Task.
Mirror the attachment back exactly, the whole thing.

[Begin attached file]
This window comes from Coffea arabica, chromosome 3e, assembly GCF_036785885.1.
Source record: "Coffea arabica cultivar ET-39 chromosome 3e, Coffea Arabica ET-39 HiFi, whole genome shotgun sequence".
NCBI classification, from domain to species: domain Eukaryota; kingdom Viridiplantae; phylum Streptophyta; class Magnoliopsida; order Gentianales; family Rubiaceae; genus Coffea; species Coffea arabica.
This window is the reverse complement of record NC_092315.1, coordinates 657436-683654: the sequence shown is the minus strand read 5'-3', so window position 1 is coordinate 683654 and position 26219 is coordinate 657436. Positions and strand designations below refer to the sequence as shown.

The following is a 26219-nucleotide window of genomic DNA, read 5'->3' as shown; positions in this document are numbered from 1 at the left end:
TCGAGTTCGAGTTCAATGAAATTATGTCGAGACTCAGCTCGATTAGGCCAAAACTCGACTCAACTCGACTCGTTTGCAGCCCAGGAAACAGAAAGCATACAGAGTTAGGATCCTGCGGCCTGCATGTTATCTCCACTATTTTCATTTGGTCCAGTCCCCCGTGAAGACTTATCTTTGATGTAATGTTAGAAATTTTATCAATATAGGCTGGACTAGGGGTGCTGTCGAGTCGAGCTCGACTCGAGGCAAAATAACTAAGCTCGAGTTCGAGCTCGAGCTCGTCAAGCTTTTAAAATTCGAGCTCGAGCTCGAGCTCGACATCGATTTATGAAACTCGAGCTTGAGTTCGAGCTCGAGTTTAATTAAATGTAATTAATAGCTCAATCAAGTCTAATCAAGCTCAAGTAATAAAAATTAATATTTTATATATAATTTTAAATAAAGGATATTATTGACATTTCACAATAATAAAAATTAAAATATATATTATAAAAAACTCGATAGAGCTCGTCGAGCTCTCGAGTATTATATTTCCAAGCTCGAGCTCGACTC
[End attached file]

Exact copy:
This window comes from Coffea arabica, chromosome 3e, assembly GCF_036785885.1.
Source record: "Coffea arabica cultivar ET-39 chromosome 3e, Coffea Arabica ET-39 HiFi, whole genome shotgun sequence".
NCBI classification, from domain to species: domain Eukaryota; kingdom Viridiplantae; phylum Streptophyta; class Magnoliopsida; order Gentianales; family Rubiaceae; genus Coffea; species Coffea arabica.
This window is the reverse complement of record NC_092315.1, coordinates 657436-683654: the sequence shown is the minus strand read 5'-3', so window position 1 is coordinate 683654 and position 26219 is coordinate 657436. Positions and strand designations below refer to the sequence as shown.

The following is a 26219-nucleotide window of genomic DNA, read 5'->3' as shown; positions in this document are numbered from 1 at the left end:
TCGAGTTCGAGTTCAATGAAATTATGTCGAGACTCAGCTCGATTAGGCCAAAACTCGACTCAACTCGACTCGTTTGCAGCCCAGGAAACAGAAAGCATACAGAGTTAGGATCCTGCGGCCTGCATGTTATCTCCACTATTTTCATTTGGTCCAGTCCCCCGTGAAGACTTATCTTTGATGTAATGTTAGAAATTTTATCAATATAGGCTGGACTAGGGGTGCTGTCGAGTCGAGCTCGACTCGAGGCAAAATAACTAAGCTCGAGTTCGAGCTCGAGCTCGTCAAGCTTTTAAAATTCGAGCTCGAGCTCGAGCTCGACATCGATTTATGAAACTCGAGCTTGAGTTCGAGCTCGAGTTTAATTAAATGTAATTAATAGCTCAATCAAGTCTAATCAAGCTCAAGTAATAAAAATTAATATTTTATATATAATTTTAAATAAAGGATATTATTGACATTTCACAATAATAAAAATTAAAATATATATTATAAAAAACTCGATAGAGCTCGTCGAGCTCTCGAGTATTATATTTCCAAGCTCGAGCTCGACTC